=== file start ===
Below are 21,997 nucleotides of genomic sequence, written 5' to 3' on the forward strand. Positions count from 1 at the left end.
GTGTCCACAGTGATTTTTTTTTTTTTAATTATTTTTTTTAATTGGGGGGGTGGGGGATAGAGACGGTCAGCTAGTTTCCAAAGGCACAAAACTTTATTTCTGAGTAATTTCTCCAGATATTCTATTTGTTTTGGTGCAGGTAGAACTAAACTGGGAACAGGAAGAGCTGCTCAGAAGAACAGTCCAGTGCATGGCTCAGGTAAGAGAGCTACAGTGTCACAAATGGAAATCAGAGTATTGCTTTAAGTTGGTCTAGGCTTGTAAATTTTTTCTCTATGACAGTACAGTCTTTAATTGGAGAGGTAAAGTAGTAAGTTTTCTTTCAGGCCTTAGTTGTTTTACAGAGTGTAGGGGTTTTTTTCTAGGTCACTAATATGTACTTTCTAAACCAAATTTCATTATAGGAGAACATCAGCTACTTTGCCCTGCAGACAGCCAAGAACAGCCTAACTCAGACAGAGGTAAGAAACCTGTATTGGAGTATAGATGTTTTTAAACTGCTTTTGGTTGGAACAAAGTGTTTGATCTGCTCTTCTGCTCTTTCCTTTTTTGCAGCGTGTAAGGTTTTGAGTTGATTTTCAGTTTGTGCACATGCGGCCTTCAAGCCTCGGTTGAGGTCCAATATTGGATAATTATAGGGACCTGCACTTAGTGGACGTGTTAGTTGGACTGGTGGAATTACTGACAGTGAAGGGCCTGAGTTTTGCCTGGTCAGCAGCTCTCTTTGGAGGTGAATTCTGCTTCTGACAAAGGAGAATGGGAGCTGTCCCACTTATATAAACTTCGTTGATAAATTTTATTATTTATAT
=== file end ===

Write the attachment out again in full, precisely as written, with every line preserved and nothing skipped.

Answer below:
Below are 21,997 nucleotides of genomic sequence, written 5' to 3' on the forward strand. Positions count from 1 at the left end.
GTGTCCACAGTGATTTTTTTTTTTTTAATTATTTTTTTTAATTGGGGGGGTGGGGGATAGAGACGGTCAGCTAGTTTCCAAAGGCACAAAACTTTATTTCTGAGTAATTTCTCCAGATATTCTATTTGTTTTGGTGCAGGTAGAACTAAACTGGGAACAGGAAGAGCTGCTCAGAAGAACAGTCCAGTGCATGGCTCAGGTAAGAGAGCTACAGTGTCACAAATGGAAATCAGAGTATTGCTTTAAGTTGGTCTAGGCTTGTAAATTTTTTCTCTATGACAGTACAGTCTTTAATTGGAGAGGTAAAGTAGTAAGTTTTCTTTCAGGCCTTAGTTGTTTTACAGAGTGTAGGGGTTTTTTTCTAGGTCACTAATATGTACTTTCTAAACCAAATTTCATTATAGGAGAACATCAGCTACTTTGCCCTGCAGACAGCCAAGAACAGCCTAACTCAGACAGAGGTAAGAAACCTGTATTGGAGTATAGATGTTTTTAAACTGCTTTTGGTTGGAACAAAGTGTTTGATCTGCTCTTCTGCTCTTTCCTTTTTTGCAGCGTGTAAGGTTTTGAGTTGATTTTCAGTTTGTGCACATGCGGCCTTCAAGCCTCGGTTGAGGTCCAATATTGGATAATTATAGGGACCTGCACTTAGTGGACGTGTTAGTTGGACTGGTGGAATTACTGACAGTGAAGGGCCTGAGTTTTGCCTGGTCAGCAGCTCTCTTTGGAGGTGAATTCTGCTTCTGACAAAGGAGAATGGGAGCTGTCCCACTTATATAAACTTCGTTGATAAATTTTATTATTTATAT